Prof. Yury Gogotsi and Prof. M. Stanley Whittingham, professor of chemistry and materials science and engineering, SUNY Binghamton presented “New Energy Storage Technologies for Enabling Renewables” at the Chemical Heritage Foundation.
Many systems and devices we use every day, including our cell phones and laptops, require batteries. Electric cars, solar and wind farms, and off-grid homes need much larger batteries. And we expect smart clothes and the internet to change how we live and how we gather and consume information in the near future. They will all need to be powered, but by much smaller, more flexible, and longer-lasting energy storage devices. The speakers presented on the discovery of the lithium battery and the long journey from the Sony camcorder battery to the modern lithium-ion battery. They also explained what is coming after lithium-ion batteries. In particular, “batteries on steroids,” or electrochemical capacitors, that now power buses in many Chinese cities, open the doors of an Airbus 380 in an emergency, and harvest braking energy from SEPTA trains, will be discussed. Finally, future flexible, transparent, microscale, wearable, and other energy storage devices that are expected to become ubiquitous within the next decade will be discussed. View pictures from the event below.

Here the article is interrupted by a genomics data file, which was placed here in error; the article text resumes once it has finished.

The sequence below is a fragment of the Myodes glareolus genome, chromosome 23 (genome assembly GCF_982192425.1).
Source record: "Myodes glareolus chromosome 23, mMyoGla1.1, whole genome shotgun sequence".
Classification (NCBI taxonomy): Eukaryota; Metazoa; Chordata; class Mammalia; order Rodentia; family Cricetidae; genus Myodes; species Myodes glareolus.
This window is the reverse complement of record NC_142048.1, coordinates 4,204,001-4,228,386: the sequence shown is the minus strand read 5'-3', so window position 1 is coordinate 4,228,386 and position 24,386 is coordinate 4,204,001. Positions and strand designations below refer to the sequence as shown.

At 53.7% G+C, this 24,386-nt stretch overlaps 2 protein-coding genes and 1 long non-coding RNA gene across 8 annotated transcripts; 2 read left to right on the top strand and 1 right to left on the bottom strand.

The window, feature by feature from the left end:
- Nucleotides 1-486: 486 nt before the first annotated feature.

New Energy Storage Technologies for Enabling Renewables at CHF